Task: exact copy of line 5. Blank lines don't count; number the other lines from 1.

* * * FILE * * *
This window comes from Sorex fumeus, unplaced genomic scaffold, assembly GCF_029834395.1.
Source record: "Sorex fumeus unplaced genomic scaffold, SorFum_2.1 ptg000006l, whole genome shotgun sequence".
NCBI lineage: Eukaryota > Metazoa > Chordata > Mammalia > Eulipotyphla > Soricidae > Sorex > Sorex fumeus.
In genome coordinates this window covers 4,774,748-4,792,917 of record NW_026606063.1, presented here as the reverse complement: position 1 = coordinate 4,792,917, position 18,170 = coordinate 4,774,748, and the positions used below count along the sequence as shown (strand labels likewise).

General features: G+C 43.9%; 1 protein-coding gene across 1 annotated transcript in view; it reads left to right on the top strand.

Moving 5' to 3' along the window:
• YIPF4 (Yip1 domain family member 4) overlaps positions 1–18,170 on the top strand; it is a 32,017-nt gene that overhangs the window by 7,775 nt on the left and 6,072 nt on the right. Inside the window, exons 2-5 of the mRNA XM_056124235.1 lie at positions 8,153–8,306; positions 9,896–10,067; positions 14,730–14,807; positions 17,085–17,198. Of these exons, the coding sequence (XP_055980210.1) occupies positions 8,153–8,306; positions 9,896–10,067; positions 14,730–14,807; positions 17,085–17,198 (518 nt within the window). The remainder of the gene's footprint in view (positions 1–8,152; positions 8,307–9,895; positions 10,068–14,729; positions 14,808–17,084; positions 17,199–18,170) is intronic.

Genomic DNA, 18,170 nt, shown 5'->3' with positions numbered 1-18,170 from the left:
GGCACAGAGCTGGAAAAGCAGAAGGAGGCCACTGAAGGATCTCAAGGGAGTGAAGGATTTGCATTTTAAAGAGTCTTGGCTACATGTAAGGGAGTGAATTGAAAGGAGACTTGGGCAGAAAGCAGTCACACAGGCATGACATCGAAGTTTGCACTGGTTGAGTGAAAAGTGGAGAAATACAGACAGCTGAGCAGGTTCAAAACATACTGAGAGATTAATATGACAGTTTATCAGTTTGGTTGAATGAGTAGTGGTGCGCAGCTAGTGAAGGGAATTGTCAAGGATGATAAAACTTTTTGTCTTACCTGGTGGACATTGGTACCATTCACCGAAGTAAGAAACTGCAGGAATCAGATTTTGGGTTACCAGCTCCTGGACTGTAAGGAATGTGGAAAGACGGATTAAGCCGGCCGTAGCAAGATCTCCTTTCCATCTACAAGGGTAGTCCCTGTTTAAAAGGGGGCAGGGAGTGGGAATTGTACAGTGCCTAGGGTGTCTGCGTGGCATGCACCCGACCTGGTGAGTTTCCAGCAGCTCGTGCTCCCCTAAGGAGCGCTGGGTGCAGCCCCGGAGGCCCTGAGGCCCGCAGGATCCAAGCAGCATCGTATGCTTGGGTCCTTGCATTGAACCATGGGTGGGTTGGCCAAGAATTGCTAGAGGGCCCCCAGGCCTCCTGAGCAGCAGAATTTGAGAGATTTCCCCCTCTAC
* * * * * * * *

General features: G+C 43.9%; 1 protein-coding gene across 1 annotated transcript in view; it reads left to right on the top strand.